Madrid

Go Local: Madrid

All the charm of a quintessential European city paired with everything a modern traveler could want.

🎶Madrid, Madrid, Madrid🎶 A city so captivating, Mexican composer Agustín Lara couldn’t help but sing its praises. Madrid is the type of city that will reel you in and never let you go. The Spanish capital truly has a charm about it that’s unmatched; so don’t wait—go experience it for yourself.

Plaza Mayor
Plaza Mayor. Photo by Yuni Martin from Unsplash.

City Center

Any trip to the city is best started in the bustling plaza of Puerta del Sol. Here, you’ll find the famous bear and madroño tree statue—the official symbol of the city—and the clock on the Real Casa de Correos, where madrileños fix their eyes on New Year’s Eve as they guzzle down grapes (one for every toll of the clock bell). While here, don’t miss the bakery La Mallorquina where you should definitely try a palmera de chocolate (it’s shaped like a heart).

Are churros more your thing? Then opt for the nearby Chocolatería San Ginés instead, a centuries-old chocolatería known for its churros and chocolate. From there, head to Plaza Mayor for some photo ops, then to Mercado de San Miguel for all the fancy tapas you can handle. Prefer a sit-down meal? Then check out Botin; open since 1725, it’s the oldest restaurant in the world in continuous operation and was made famous when Hemingway mentioned its roast suckling pig in his novel The Sun Also Rises (definitely order it).

Palacio de Cristal
Palacio de Cristal. Photo by Eduardo Rodriguez from Unsplash.

Parks

Madrid’s parks are lush, beautiful, and big enough to get lost in. If you only have time to visit one park, make it Parque del Buen Retiro, referred to by locals simply as “El Retiro”. In this 19th-century park, you can rent a paddleboat on the pond—called the “Estanque”—sit under the Monument to Alfonso XII, and explore the “Palacio de Cristal” or Crystal Palace, which often houses art exhibits. The nearby Palacio de Velázquez also features rotating exhibits of contemporary art (and has a bathroom if the need strikes).

If you’re looking for an unforgettable sunset in the city, then head to the Temple of Debod perched on top of Parque del Oeste. This ancient Egyptian temple was originally erected near Aswan in the early 2nd century BC and was donated to Spain in 1968 as a sign of gratitude for the nation’s help in saving the Abu Simbel temples. The lookout offers unmatched sunset views. In Parque del Oeste, you can also check out the Rosaleda, a rose garden, and the Teleférico—or cable car—which will take you over the Manzanares River and provide some great views of the city.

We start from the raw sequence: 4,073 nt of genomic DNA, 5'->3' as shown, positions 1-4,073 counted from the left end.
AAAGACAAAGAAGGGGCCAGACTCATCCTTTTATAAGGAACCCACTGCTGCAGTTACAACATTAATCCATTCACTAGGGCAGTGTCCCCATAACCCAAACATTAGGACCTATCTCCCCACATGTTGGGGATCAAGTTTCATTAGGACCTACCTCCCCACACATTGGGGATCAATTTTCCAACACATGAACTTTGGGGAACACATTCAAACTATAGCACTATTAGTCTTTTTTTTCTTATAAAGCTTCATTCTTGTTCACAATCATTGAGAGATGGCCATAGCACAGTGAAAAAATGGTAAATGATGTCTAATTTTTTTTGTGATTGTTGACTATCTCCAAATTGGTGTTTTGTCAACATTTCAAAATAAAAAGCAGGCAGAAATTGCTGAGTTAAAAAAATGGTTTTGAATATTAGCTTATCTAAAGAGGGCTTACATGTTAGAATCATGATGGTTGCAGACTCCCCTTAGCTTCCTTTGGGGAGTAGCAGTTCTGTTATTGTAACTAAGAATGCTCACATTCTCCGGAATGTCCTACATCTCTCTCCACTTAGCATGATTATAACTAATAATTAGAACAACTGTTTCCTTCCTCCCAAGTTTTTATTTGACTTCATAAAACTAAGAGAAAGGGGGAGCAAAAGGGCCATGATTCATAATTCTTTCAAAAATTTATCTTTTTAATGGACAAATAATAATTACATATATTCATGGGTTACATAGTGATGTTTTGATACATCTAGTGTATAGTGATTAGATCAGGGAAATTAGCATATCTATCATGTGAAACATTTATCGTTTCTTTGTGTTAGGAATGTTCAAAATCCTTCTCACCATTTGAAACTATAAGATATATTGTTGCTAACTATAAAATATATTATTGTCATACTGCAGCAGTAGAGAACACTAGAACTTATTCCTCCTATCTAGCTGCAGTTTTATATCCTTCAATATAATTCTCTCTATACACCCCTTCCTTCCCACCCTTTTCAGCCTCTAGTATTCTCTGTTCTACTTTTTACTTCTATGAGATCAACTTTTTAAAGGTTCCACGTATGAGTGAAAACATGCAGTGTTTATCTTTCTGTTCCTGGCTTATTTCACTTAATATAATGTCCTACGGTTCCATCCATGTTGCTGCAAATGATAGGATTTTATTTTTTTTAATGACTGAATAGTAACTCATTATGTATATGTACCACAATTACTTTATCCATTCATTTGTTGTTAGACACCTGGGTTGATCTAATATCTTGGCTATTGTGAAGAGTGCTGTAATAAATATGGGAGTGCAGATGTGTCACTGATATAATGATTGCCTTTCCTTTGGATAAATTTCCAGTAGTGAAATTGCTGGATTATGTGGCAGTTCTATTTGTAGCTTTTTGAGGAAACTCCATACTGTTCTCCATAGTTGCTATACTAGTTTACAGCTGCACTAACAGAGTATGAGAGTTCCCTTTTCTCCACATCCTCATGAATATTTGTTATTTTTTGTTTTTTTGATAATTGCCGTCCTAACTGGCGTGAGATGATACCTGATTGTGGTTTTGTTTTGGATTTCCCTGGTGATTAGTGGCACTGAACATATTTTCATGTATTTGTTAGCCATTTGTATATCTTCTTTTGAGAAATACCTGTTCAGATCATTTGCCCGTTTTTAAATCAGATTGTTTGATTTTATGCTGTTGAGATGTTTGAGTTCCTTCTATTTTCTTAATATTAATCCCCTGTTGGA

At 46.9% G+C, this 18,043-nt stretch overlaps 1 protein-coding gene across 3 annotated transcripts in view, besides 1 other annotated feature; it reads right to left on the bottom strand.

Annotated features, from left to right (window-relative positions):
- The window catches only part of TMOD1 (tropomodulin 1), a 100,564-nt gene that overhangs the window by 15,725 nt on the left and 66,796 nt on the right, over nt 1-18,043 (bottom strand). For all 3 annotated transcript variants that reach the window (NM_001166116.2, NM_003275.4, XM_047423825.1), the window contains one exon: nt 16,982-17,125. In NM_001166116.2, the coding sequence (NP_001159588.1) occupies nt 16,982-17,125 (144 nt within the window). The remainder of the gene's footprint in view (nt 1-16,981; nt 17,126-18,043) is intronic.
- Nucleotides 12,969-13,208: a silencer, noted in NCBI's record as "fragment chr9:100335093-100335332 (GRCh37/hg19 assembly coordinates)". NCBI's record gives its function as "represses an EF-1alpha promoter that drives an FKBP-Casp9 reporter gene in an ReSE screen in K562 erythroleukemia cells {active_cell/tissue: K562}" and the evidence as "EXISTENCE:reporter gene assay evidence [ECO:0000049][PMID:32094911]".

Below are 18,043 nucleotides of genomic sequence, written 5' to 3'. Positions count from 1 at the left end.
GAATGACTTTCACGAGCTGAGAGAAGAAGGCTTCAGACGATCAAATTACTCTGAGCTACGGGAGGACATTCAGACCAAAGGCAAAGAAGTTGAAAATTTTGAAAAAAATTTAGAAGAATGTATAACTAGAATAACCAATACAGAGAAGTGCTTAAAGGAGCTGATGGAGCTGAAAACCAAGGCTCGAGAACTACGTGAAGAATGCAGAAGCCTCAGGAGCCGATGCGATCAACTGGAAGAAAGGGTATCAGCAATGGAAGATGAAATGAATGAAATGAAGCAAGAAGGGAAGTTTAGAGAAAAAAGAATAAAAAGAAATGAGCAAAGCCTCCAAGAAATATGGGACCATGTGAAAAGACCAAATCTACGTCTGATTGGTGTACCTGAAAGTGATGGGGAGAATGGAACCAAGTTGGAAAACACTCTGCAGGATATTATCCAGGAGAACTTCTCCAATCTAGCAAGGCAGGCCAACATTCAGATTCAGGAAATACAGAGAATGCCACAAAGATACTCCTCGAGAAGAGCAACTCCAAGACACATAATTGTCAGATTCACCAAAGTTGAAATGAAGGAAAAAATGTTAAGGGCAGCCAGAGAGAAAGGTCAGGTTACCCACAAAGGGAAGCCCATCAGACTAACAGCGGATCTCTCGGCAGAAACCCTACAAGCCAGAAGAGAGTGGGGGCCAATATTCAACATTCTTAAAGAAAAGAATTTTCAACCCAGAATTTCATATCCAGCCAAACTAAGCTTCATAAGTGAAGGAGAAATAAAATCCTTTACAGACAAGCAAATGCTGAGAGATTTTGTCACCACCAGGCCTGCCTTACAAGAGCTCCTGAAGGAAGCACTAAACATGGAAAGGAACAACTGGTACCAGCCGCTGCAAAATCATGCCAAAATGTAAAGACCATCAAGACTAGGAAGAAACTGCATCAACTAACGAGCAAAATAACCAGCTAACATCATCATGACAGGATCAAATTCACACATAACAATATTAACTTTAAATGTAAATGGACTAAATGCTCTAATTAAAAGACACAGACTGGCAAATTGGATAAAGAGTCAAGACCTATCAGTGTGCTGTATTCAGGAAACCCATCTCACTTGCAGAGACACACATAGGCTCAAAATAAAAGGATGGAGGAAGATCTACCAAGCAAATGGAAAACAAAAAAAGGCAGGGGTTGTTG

Museo del Prado
Museo Nacional del Prado. Original photo by Brian Snelson licensed under CC BY 2.0.

Museums

Madrid is also known for its world-class museums. The Museo Nacional del Prado is by far the most well-known, boasting classic works by Velazquez, Goya, El Greco, Rubens, Rembrandt, and more. You can easily spend at least two hours here, so give yourself some time to explore all the museum has to offer.

Down the Paseo del Prado street, you’ll also find the Museo Nacional Centro de Arte Reina Sofia. Here you’ll find a contemporary art collection featuring works by Dali, Picasso (including the massive Guernica) and Miro. Afterward, head to La Libre Café Lavapiés next door for some excellent hummus and to browse through some books.

Craving more art? Then look no further than the third museum that makes up Madrid’s “Golden Triangle of Art”, the Museo Nacional Thyssen-Bornemisza. This museum has a little bit of everything, featuring 13th to 20th-century European masterpieces, with pieces from the Renaissance to Pop Art. Its over 1,600 paintings once made up the second-largest private collection in the world after the British Royal Collection.

Malasaña Plaza Juan Pujol
A plaza in Malasana. Original photo by Zarateman licensed under CC BY 1.0.

Not-to-Miss Neighborhoods

Now that you’ve seen some of the best sites Madrid has to offer, it’s time to delve into the city the best way possible: by exploring its many neighborhoods.

Malasaña

Head here for loads of coffee shops, restaurants, and bars. We suggest stopping into Toma Café for a delicious cup of coffee, Carmencita Bar for an unmatched brunch, and Casa Camacho to try some vermouth and olives. For outdoor drinks and a very Malasaña vibe, don’t miss Plaza del Dos de Mayo, Plaza de las Comendadoras, and Plaza Juan Pujol.

Chueca

The city’s gay district, Chueca is a great place for dinner and to go out at night. Look no further than El Tigre for greasy, free tapas with every drink you order and Restaurante Bazaar for a delicious, sit-down meal. When you can’t decide what to eat, head to Mercado San Antón for lots of food options and a rooftop bar.

La Latina

La Latina is best known for El Rastro, the street market that happens here every Sunday. From 9 am to 3 pm, explore thousands of stalls filled with everything from housewares to antiques, clothing, souvenirs, and more. After, head to the Plaza de Cascorro for some tapas.

 

There you have it! Now you can truly explore Madrid like only a madrileño/a would. ¡Que lo disfrutes tio/a!